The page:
Hitching part 1: hitching with irons


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These posts are for anyone interested in fishing the riffled hitch method for salmon.
An extremely exciting means of fishing for salmon.

In my first post I'm going to discuss hitching with Irons. By Irons I mean flies tied directly on hooks.

We hitch irons using a Portland hitch knot close to the head of the fly. We can place the Portland hitch knot on the side or the bottom of a single hook. The idea is to create a planner effect on the fly forcing the head of the fly towards the surface, similar to a kite.
This creates a wake on the surface that visually can look like a v.

The fly will swim differently depending on where you have placed the hitch. A widely accepted belief is that you should place the hitch on your side of the hook I.e. pointing the hook upstream place the hitch on the hook side facing you. In doing this the hook point will point towards you, with the thinking that a salmon will attack the fly from your side and then move away from you hooking itself.

Hitch placed under the head of the fly will get rid of the need to change the hitch position when you change the side of the river.

As mentioned before the fly will swim differently depending on where you place the hitch. Hitch placed on your side of the bank will have the fly swimming with the hook point towards your side of the river, hitch placed under the throat will have the fly swimming straight with an upturned angle.
The salmon will get much more fly profile when the hitch is on your side of the bank, giving the fish a visual cue as well as the wake stimulus.

Another consideration is the speed a fly will be travelling. A hitch creating too much frizz will scare fish. I find the hitch placed under the throat has a tendency to create this undesirable effect quicker than one placed on the side.

Creating the Portland hitch:
Attach the hook to your leader using your preferred knot.Holding the hook point between your thumb and forefinger. Extend your middle finger.
Put a loop of leader around your middle finger, pull it off the end of your finger, reverse it and place this loop over the head of the fly before pulling tight. A single hitch has a real tendency to slip during fishing, so creating a second hitch behind the first gives you that bit more security.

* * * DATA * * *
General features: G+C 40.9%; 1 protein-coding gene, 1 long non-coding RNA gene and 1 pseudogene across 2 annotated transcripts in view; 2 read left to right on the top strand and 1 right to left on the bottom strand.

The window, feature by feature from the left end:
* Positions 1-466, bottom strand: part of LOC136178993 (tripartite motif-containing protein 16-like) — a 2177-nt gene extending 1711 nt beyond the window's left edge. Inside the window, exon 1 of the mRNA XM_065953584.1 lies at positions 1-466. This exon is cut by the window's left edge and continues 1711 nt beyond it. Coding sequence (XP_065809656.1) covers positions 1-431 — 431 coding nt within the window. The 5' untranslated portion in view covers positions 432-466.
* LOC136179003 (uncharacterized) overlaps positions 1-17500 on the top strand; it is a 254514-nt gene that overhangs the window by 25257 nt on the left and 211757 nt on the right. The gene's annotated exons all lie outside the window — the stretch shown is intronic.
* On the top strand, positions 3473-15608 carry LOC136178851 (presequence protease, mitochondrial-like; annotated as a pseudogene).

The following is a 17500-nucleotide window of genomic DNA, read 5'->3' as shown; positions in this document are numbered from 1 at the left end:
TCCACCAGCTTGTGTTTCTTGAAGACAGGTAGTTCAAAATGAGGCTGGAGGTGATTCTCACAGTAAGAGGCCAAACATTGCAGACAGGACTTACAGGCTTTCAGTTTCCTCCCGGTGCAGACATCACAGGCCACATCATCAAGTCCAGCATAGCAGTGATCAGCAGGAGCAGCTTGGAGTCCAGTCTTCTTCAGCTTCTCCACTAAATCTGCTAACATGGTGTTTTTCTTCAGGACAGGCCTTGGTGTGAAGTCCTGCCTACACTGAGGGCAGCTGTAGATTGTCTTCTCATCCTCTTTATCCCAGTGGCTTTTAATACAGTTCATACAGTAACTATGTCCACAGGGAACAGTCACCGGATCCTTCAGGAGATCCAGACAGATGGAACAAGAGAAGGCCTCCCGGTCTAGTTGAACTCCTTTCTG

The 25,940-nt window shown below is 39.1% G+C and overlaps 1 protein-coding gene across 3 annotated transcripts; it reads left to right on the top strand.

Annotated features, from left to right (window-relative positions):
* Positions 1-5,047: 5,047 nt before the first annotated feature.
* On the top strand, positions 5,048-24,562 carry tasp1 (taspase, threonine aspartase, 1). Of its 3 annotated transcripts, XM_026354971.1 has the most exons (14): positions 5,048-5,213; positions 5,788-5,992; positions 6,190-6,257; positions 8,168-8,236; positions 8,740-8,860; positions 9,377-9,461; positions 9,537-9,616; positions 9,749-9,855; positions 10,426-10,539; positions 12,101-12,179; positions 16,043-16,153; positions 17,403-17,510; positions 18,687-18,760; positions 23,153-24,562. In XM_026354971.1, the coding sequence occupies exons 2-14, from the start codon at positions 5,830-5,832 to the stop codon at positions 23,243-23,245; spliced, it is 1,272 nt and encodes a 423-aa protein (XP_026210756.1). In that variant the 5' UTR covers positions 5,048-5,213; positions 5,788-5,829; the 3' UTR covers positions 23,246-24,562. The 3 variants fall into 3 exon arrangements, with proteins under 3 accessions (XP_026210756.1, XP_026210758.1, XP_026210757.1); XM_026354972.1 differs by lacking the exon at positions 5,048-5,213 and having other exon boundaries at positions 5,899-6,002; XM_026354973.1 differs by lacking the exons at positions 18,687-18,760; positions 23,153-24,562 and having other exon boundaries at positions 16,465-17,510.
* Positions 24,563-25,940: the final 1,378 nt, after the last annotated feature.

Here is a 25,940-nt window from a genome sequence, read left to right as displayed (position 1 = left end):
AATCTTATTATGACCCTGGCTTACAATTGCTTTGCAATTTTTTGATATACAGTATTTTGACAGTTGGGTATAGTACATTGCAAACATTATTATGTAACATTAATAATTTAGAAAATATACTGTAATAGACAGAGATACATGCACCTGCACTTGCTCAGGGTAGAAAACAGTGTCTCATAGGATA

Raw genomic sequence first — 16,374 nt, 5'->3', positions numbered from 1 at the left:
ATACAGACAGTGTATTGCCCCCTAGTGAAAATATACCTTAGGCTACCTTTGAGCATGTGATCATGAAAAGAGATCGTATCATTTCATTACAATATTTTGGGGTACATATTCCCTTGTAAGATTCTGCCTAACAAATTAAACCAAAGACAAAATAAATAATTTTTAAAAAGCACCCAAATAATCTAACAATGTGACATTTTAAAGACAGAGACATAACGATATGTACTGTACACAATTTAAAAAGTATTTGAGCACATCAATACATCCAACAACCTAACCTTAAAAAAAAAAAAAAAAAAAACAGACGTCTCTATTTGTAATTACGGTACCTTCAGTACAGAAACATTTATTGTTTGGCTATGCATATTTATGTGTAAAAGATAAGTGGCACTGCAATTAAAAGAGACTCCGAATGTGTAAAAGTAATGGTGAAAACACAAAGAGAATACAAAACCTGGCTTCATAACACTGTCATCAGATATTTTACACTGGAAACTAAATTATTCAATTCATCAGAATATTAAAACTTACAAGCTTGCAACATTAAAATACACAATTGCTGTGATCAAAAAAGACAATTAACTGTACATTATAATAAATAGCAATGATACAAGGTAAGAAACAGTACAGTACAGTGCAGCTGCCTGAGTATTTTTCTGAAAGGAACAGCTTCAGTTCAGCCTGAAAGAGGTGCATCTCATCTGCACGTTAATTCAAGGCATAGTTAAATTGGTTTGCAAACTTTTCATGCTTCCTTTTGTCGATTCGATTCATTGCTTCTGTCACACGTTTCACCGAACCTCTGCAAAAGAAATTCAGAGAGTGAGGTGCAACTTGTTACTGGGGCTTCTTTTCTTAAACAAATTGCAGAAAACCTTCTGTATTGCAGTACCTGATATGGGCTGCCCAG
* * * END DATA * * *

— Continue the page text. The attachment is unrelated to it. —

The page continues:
A clockwise loop will make the line come out below the hitch knot, whereas an anti clockwise loop will make the line come out above the hitch knot. Line coming out above the hitch knot will make the fly ride higher in the water, desirable in slow water. Line coming out below the hitch knot will make the fly ride lower in the water, desirable in faster water.

Flies and hooks:
Hitching iron is much easier with low water lightweight hooks. Hooks with a reasonably short shank or small sizes will mean the hook
Is more likely to be in the vicinity of the salmons mouth when they attack the fly or v.
You can hitch behind the head of the fly, but the Portland knots can destroy hackles. Leaving a little space between the eye of the hook and the fly head will allow you to create a hitch without destroying your fly.

The idea of any hitch pattern is to increase the surface area using materials that wont absorb too much water. A doubled and wound cock hackle will help create the surface area needed to push the fly to the surface.
Art Lee recommended flies no bigger than the hook, with the suggestion that the fish will come in contact with the hook before getting a mouth full of hair. On the other hand many people nowadays hitch with allys shrimps with great success.

Removing the hitch knot allows you to quickly change to a conventional fishing fly.
A single hook will create a wake much smaller than can be achieved with even the thinnest tube. Sometimes a smaller wake is more desirable to the fish.
I may have just been lucky. But I find salmon are more accurate with hitch hooks. I've not had nearly as many missed takes as I do with hitch tubes.

Hooks require a good push of water or constant working by the angler in order to keep it on the surface.

All this is based on my own experience and research. Feel free to correct any of my mistakes.

If people are happy enough with this then my next post will be about the European method of hitching, using tubes.


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Nr Newbury
You have gone into great detail regarding hitch methods. 3 years ago fishing with Reuben the ghilly , he suggested fishing a small 20mm plastic alister tube, after a few casts he suggest we change to a skating fly, I was about to take the Alister of, he no said leave it on and we can pop a small piece of loon biostrike on the front, worked a treat and caught fish. Clever guy that Reuben, you never stop learming.